The changes wrought to the student visa regulations are extremely concerning and almost certain to lead to irreversible damage to Higher Education (HE) in the UK especially in respect of its international reputation, as a consequence of an ill-conceived policy to reduce the numbers of incoming migrants to the UK that plays to popular, ill informed ideology and short-term, self-serving politics at the expense of the country. Students are an easy target, but a false one and do not indicate the changes for which the public may in fact be vying.
The ramifications for HE and the UK economy are likely to be very significant judging from the hard evidence brought to bear on the issue. According to the report ‘Estimating the Value to the UK of Education Exports’ produced by Department for Business, Innovation and Skills, the profits brought in by the education of international students represents £14.1 billion, with a projected estimated profit of £26.6 billion by 2025.
Dr Jo Beall, director of education and society at the British Council, has disseminated the findings of a major study with the Economist Intelligence Unit, entitled ‘Impact of Visa Changes on Student Mobility and Outlook for the UK’. This demonstrates that the UK is now seen as having the most restrictive immigration regime of all its competitors, leading to international students taking their business away from the UK towards the USA, Australia and Canada. Nor do arguments against the control of extremism among international students carry much weight, since this not related to international students, as shown in the Home Affairs Committee report ‘Roots of Violent Radicalisation’. Furthermore, according to the British Council, international students ensure the viability of certain disciplines, such as postgraduate biotechnology and engineering courses, where they can constitute 90% of the population (see Times Higher Education, 9-15th Feb 2012 for details).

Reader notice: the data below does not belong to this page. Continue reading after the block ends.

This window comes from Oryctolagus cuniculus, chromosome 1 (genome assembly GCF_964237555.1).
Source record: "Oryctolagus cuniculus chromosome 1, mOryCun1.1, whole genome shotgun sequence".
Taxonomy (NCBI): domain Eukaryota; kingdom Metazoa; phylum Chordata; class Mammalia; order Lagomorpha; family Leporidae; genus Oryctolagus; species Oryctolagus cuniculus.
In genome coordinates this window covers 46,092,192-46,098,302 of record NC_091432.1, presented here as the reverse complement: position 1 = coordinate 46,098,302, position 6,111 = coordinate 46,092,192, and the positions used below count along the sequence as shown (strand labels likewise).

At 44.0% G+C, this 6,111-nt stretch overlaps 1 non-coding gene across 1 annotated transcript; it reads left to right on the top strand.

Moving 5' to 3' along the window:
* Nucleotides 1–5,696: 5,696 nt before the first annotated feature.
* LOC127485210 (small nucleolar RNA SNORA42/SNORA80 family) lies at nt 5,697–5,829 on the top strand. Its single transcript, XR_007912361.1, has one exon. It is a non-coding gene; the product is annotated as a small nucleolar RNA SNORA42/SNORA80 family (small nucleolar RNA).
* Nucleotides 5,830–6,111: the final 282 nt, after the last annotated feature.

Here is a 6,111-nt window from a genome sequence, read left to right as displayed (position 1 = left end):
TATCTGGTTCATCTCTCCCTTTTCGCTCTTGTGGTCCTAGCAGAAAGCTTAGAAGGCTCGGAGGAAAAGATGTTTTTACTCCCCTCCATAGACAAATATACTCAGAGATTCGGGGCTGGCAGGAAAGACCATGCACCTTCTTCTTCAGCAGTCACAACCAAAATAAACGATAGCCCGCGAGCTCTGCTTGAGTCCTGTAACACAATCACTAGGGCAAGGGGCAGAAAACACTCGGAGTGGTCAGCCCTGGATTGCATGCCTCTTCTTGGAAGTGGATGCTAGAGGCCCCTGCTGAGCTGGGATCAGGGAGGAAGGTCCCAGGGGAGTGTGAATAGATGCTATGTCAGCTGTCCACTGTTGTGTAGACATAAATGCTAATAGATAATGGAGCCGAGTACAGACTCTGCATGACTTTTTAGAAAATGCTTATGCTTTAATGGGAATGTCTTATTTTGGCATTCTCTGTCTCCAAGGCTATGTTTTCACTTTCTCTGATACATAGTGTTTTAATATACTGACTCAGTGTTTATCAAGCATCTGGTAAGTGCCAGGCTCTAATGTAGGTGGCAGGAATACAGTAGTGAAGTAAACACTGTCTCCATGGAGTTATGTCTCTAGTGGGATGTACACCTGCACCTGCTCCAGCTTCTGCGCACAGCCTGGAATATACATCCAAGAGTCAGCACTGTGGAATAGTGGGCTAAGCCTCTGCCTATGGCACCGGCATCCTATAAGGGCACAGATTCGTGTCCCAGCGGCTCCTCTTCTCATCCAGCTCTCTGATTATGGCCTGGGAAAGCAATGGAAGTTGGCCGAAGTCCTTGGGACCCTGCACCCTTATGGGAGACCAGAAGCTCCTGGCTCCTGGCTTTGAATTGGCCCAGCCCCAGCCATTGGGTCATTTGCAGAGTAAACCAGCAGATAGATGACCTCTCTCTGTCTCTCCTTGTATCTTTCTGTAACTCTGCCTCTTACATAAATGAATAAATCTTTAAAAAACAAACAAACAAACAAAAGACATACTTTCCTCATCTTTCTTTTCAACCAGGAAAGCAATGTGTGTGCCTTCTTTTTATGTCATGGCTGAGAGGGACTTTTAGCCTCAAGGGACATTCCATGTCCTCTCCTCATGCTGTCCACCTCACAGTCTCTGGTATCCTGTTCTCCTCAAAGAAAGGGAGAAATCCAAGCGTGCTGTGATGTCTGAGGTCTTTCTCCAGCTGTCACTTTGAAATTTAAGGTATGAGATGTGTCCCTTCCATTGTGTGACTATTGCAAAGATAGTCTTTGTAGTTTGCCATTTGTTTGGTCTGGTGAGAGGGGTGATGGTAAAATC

The weight of hard evidence from these various, highly reputable sources point to a dramatic and deleterious effect on the economy if we restrict international students in this way. We must not, either, forget the importance that a global mix of students brings to the pursuit, creation and sharing of knowledge. Our higher education is an elite export that brings billions to the UK economy and it seems absolutely incredible that the Government is blatantly ignoring this alarming evidence, especially during a time of grave financial hardship and austerity for the country. This evidence cannot be ignored and makes a mockery of misguided arguments that international students represent an abuse of the UK. Instead it is clear that the UK economy and reputation is reliant on international students who have until now sought in great numbers the UK’s elite export: our world-leading higher education, which is rapidly slipping from its hard-earned first position in the international tables, and is a fall that is likely to prove irreversible.
It is most concerning that academics are seemingly accepting these changes, rolling over and aping the actions of a pusillanimous UUK in the face of the Government’s HE reforms. The evidence is there and we need to stand up for important if difficult truths in the face of short term political goals. Our conversation with Phil Baty at the Times Higher indicates that the new editor, John Gill, features editor, Rebecca Atwood, are seeking interest to develop a campaign around this area. Something we feel strongly should be engaged in by all concerned academics.
Prof Jonathan Parker and Dr Sara Crabtree
School of Health and Social Care